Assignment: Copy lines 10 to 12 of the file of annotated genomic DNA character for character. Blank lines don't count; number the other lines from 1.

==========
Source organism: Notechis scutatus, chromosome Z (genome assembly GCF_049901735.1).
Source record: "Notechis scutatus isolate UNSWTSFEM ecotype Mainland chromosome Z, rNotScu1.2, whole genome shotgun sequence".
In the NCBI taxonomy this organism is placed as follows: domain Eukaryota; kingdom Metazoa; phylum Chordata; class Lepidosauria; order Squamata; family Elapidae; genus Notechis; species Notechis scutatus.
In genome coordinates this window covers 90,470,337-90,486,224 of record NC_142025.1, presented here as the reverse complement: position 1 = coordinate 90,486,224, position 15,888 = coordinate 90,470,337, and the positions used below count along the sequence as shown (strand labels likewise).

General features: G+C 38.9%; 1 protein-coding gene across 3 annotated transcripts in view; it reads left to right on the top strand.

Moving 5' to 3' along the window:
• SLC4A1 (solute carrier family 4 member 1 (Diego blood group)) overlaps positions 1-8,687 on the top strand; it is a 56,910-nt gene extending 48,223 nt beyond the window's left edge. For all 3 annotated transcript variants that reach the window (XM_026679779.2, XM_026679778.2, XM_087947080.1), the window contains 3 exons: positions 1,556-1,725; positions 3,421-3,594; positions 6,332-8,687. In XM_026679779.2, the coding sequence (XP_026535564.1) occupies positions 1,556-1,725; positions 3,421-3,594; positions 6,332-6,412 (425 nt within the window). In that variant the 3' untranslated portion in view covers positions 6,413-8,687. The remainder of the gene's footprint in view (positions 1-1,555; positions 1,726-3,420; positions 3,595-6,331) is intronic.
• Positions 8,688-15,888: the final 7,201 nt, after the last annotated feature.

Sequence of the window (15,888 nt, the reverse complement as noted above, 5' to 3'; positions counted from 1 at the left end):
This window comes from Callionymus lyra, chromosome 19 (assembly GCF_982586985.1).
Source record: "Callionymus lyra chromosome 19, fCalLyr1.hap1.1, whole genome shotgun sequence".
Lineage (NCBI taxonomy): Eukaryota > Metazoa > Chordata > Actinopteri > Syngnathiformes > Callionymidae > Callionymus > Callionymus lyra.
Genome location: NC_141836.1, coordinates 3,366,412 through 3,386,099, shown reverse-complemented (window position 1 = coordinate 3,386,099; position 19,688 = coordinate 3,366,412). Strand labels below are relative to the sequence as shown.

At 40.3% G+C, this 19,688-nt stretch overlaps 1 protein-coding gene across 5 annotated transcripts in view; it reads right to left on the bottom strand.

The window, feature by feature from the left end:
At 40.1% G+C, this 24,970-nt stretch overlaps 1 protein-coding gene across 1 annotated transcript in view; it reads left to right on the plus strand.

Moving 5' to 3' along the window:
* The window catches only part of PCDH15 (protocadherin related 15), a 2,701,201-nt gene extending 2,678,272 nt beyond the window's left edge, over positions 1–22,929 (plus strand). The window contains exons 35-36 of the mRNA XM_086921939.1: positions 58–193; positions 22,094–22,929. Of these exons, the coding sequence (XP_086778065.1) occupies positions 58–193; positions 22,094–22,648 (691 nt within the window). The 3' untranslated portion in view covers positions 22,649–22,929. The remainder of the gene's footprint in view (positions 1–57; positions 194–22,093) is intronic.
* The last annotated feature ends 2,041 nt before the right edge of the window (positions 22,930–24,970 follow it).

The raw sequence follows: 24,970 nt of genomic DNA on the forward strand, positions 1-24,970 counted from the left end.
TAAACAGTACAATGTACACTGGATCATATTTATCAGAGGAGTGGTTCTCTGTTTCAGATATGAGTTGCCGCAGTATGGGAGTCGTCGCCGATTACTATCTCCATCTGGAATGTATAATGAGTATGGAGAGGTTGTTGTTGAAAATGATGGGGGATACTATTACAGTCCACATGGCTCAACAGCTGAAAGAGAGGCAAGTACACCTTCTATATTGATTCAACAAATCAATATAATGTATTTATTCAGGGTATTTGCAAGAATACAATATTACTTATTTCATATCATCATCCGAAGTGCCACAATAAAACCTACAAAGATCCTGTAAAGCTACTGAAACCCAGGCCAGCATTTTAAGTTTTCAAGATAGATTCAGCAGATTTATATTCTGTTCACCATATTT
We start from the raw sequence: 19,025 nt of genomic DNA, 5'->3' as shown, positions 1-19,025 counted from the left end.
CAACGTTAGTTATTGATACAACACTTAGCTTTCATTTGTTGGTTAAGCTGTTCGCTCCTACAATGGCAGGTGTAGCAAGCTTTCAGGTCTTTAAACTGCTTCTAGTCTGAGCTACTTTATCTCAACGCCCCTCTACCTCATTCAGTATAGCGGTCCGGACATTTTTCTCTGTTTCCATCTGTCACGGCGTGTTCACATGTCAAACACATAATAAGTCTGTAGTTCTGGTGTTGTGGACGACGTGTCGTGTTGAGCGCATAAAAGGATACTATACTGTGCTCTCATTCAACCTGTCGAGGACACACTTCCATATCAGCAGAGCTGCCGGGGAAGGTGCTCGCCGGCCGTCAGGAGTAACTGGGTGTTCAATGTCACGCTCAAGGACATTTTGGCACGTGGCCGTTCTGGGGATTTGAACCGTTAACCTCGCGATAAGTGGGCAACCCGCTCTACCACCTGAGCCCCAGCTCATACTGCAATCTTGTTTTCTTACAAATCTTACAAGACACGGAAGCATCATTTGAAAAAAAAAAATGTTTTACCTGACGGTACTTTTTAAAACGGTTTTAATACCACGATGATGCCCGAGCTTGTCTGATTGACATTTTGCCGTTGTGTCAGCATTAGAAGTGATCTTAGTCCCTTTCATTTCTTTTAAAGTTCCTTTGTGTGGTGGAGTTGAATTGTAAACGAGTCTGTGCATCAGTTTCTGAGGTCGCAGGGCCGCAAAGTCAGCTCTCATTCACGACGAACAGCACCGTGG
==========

This window comes from Callionymus lyra, chromosome 19 (assembly GCF_982586985.1).
Source record: "Callionymus lyra chromosome 19, fCalLyr1.hap1.1, whole genome shotgun sequence".
Lineage (NCBI taxonomy): Eukaryota > Metazoa > Chordata > Actinopteri > Syngnathiformes > Callionymidae > Callionymus > Callionymus lyra.